Taking the Deficit Challenge by Cancelling Stimulus Spending...
A month ago, we called on those who oppose tax increases to take the spending challenge, showing us how to stabilize the debt only through spending cuts, and those who oppose spending cuts to show us how to stabilize the debt through tax increases. We think it will be quite difficult to get our fiscal house in order without addressing both sides of the budget. But the truth is, we also think it is time to start getting specific on policy ideas -- and are willing to listen to whatever idea anyone has to help the dismal fiscal situation.
Privatize General Motors. Stop the spending on the recovery act (stimulus package) - whatever is left. Funds from repaid TARP should go back to closing the deficit, not spent on something else.
Let’s see how much these would save…
Privatize GM: After the government converted about $40 billion in GM stock into a 60.8 percent ownership stake in the company, GM now owes the government a total of $5.7 billion. But privatizing the 60.8 percent ownership stake now, when GM still faces weak finances and an uncertain future, would actually increase costs to the government -- given that an ownership sale now would only recoup a fraction of the billions originally invested. And since the CBO calculates everything on a risk-adjusted net present value basis, baseline forecasts already assume the present value of owning GM and that the government will not hold onto the company indefinitely. So unfortunately, this is probably not a money saver.
Stop spending Recovery Act (ARRA) funds: Wednesday was the one-year anniversary of the ARRA, a large package of tax cuts and spending increases expected to cost $862 billion over 10-years. So far, based on our tracking at Stimulus.org, a bit over $300 billion has gone out. Back of the envelope math suggests that stopping stimulus spending tomorrow would save about $550 billion (although the actual number would vary for a number of reasons). A more realistic policy would be to cancel all stimulus spending which has not yet been obligated; we estimate this would save about $230 billion. If you were to also repeal the tax credits made available for 2010 -- including what has already been issued -- this might save another $75 billion or so.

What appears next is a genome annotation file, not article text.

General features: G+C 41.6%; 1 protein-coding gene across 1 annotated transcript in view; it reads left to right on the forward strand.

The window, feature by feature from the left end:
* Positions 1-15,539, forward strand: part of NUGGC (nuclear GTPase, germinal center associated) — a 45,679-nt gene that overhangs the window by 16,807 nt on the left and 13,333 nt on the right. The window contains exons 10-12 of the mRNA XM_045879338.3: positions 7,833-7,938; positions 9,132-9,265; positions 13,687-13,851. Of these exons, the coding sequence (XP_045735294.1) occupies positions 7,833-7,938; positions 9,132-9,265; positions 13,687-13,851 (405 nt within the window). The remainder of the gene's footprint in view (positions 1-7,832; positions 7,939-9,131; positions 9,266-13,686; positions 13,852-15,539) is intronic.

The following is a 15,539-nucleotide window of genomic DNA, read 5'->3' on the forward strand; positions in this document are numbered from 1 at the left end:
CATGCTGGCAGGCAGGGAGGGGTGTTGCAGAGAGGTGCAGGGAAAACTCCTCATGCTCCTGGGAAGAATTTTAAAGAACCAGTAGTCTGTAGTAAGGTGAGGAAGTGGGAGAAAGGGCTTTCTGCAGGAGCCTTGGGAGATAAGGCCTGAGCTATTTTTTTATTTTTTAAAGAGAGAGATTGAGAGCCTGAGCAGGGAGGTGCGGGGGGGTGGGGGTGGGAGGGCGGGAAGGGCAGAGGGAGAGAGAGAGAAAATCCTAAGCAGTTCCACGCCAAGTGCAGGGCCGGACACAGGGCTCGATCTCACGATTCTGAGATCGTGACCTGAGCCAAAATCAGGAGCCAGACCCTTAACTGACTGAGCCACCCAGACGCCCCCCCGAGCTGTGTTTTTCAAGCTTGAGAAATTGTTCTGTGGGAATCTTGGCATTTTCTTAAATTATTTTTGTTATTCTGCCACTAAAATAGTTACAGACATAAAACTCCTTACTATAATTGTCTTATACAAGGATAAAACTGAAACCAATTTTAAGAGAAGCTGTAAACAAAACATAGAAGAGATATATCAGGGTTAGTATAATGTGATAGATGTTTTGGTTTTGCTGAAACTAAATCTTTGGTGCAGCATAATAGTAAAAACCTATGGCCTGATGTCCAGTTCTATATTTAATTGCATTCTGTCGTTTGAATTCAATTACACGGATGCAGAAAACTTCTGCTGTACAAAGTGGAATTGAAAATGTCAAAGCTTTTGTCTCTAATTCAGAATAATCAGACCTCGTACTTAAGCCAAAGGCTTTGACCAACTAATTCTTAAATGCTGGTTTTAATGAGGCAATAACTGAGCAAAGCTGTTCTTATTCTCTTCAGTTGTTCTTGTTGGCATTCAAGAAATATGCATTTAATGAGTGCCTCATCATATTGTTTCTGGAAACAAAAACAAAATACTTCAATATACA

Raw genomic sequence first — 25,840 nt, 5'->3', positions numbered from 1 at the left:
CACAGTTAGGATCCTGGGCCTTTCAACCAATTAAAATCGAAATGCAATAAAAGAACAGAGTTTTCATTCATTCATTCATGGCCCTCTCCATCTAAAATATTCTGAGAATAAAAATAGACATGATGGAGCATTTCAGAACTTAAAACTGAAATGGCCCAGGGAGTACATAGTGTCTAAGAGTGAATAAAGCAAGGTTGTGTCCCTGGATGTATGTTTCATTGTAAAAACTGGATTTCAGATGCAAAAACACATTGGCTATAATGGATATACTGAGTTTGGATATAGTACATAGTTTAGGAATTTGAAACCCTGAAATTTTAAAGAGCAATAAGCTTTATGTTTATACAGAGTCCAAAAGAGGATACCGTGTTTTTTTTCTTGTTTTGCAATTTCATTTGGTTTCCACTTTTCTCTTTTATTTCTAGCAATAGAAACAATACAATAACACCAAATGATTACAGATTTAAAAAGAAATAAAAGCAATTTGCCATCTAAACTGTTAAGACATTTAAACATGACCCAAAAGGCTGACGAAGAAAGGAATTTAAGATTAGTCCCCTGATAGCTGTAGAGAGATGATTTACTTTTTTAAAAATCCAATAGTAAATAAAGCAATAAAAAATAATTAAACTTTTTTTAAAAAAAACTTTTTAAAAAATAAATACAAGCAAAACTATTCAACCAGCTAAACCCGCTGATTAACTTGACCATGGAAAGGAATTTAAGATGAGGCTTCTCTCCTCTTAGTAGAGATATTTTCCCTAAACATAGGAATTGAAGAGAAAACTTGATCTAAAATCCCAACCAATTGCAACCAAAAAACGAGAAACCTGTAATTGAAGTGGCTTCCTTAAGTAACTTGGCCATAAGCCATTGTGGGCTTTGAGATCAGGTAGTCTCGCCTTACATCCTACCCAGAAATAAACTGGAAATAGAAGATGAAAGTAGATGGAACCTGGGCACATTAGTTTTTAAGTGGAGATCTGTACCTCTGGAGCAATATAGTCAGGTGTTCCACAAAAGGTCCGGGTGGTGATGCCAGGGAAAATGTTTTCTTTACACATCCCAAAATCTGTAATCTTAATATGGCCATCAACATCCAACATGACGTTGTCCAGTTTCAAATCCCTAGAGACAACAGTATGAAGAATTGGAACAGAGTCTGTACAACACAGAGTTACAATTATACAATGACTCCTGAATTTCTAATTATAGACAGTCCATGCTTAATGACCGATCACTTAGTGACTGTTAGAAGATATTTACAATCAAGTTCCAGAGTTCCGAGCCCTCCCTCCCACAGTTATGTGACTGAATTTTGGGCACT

These estimates exclude interest savings, but the also do not account for the drop in demand and output which might occur is stimulus is withdrawn too early.
Don’t spend any more TARP funds: TARP was originally given $700 billion in budget authority – meaning that the Treasury had the ability to spend up to $700 billion if it as deemed necessary given financial market conditions. Currently, about $400 billion remains available.
When TARP was created, it was scored on what we refer to as a risk-adjusted present value basis. The calculation itself is quite complicated (see here for a more detailed explanation), but it essentially aims to estimate the net cost of any TARP spending to the deficit, based on the likelihood the loans and investments will be paid/bought back.
In the January baseline, the CBO estimated a roughly 25 percent subsidy rate for all investments made so far. So that means the $300 billion disbursed so far have increased the deficit by around $75 billion. Now compared to spending all of the remaining $400 billion in funds, not spending any would save about $100 billion -- assuming CBO's 25 percent subsidy rate. However, in its baseline, CBO already assumes that $350 billion of that will never be spent. In other words, current deficit measures assume that only $50 billion more in TARP will go out, total. So technically, the budgetary savings of rescinding that would be $25 billion.
|Rescind all ARRA spending and tax cuts immediately||$550|
|Rescind all unobligated ARRA spending||$230|
|Repeal ARRA tax credits for 2010||$75|
|Don't spend anymore TARP funds||$25|
In the face of $14 trillion of deficits over the next decade (according to our “current policy” baseline), ending stimulus spending would make only a small dent. There also is a legitimate concern that withdrawing stimulus too quickly could send the economy into a "double-dip" recession.
That said, while these do not come close to solving the problem, they provide significant savings.
We continue to applaud our contestants for doing what to many policymakers are unwilling to do: come up with specific spending cuts and tax increases to begin bringing the debt under control.
As always, we welcome all additional suggestions; and will try to provide estimated budgetary savings for them, if we can.
Feel free to offer your own in the comment queue below.